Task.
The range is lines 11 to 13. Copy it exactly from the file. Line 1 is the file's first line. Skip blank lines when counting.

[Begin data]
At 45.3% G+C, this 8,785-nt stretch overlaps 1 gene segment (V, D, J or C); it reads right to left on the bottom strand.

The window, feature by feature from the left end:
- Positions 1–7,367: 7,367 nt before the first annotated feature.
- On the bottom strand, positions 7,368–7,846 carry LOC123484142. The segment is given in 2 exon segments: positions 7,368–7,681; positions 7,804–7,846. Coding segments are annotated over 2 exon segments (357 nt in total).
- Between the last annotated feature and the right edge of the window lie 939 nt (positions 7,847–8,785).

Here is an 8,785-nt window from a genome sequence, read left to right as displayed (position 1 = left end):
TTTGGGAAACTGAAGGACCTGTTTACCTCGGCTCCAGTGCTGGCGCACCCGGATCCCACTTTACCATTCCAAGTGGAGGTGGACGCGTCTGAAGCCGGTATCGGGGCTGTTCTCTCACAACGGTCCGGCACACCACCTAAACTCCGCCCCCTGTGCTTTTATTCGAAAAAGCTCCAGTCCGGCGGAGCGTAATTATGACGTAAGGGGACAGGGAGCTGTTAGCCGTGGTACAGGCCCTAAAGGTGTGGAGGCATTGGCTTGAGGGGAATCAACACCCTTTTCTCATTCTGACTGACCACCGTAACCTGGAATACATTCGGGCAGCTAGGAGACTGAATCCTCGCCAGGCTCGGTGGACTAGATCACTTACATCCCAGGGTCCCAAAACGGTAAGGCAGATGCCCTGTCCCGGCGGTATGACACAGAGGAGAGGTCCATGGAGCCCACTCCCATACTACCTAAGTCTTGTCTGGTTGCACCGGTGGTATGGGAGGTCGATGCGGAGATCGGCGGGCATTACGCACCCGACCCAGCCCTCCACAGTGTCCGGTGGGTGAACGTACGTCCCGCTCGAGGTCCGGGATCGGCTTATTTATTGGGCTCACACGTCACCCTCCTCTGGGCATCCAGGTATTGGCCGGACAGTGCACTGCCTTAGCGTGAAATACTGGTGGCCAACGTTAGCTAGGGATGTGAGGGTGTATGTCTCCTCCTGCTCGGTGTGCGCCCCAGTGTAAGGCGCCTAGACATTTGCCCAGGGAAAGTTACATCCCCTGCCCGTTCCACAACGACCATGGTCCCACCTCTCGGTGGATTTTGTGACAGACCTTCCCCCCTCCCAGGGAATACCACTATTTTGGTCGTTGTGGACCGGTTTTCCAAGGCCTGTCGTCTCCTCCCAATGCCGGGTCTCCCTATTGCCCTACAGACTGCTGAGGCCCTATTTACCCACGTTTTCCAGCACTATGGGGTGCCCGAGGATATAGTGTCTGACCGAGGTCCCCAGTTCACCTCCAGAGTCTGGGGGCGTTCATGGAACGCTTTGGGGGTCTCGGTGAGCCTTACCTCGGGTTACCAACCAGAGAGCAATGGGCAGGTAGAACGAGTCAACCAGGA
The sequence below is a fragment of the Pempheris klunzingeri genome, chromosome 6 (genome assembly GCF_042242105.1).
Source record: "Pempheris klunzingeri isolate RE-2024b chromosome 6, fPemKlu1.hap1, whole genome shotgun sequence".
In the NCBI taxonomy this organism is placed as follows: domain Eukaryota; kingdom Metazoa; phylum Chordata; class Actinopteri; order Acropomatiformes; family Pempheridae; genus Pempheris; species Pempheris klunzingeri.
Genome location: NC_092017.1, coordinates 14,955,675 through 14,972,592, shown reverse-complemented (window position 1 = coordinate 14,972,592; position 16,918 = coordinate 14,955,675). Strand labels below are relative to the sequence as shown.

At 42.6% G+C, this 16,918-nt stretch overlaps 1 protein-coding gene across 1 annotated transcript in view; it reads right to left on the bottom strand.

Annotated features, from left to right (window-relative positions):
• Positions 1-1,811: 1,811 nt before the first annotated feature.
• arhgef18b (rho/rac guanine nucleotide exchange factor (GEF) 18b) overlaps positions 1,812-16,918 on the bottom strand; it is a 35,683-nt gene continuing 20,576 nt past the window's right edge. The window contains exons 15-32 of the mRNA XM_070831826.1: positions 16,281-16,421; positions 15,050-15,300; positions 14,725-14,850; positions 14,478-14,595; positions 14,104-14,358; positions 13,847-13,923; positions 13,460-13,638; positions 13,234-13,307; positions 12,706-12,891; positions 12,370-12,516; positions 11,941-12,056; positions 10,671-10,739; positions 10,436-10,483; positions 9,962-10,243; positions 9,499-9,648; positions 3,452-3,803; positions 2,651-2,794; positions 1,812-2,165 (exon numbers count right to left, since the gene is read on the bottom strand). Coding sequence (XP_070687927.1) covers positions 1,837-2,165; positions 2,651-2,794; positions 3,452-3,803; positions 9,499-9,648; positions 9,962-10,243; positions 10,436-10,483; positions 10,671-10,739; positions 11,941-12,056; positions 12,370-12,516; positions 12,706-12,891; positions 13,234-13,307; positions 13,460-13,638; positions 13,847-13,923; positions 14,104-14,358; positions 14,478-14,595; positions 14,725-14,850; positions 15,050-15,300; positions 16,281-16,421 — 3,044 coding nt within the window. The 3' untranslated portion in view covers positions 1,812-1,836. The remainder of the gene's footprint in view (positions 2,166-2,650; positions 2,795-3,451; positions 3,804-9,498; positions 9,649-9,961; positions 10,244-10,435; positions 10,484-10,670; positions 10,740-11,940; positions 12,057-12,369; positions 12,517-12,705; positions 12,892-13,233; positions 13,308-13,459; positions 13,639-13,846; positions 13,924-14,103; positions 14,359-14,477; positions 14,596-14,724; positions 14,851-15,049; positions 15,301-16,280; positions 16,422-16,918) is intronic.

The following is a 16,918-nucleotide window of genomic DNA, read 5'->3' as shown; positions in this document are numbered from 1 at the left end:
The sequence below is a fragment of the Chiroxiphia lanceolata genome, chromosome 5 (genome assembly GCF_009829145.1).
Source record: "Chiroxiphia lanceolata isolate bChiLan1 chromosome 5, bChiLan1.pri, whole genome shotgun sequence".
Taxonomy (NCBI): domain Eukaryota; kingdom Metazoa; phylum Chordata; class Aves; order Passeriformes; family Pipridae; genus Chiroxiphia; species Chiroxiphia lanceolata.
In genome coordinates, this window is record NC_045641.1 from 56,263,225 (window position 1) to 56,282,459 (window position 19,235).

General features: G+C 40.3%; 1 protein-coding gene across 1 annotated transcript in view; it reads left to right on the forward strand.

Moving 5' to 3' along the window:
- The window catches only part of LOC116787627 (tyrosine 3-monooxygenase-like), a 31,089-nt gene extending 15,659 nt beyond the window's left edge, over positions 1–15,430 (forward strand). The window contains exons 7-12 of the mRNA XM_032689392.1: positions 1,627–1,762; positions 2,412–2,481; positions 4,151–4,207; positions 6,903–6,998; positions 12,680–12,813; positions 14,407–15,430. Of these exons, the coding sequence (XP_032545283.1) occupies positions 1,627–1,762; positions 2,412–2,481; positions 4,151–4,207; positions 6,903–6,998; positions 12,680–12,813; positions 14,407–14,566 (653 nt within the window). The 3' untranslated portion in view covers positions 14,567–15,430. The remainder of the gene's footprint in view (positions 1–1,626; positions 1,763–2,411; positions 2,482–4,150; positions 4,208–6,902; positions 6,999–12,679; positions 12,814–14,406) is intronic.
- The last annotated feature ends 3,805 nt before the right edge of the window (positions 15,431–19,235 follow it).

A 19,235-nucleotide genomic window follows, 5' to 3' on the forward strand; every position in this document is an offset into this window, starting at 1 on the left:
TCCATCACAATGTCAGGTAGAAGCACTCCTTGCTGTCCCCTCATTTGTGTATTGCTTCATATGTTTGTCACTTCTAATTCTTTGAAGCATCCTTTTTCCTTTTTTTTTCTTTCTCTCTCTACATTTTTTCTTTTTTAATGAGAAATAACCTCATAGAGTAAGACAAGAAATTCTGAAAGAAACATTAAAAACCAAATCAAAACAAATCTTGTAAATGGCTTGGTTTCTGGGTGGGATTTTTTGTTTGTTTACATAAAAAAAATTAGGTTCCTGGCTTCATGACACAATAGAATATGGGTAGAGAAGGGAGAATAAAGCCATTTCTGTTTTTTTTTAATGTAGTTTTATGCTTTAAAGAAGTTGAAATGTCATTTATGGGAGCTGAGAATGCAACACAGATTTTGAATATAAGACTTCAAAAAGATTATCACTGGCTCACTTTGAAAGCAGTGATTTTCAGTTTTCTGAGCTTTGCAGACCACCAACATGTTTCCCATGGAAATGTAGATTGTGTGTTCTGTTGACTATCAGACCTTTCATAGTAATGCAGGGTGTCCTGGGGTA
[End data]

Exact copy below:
Genome location: NC_092017.1, coordinates 14,955,675 through 14,972,592, shown reverse-complemented (window position 1 = coordinate 14,972,592; position 16,918 = coordinate 14,955,675). Strand labels below are relative to the sequence as shown.

At 42.6% G+C, this 16,918-nt stretch overlaps 1 protein-coding gene across 1 annotated transcript in view; it reads right to left on the bottom strand.

Annotated features, from left to right (window-relative positions):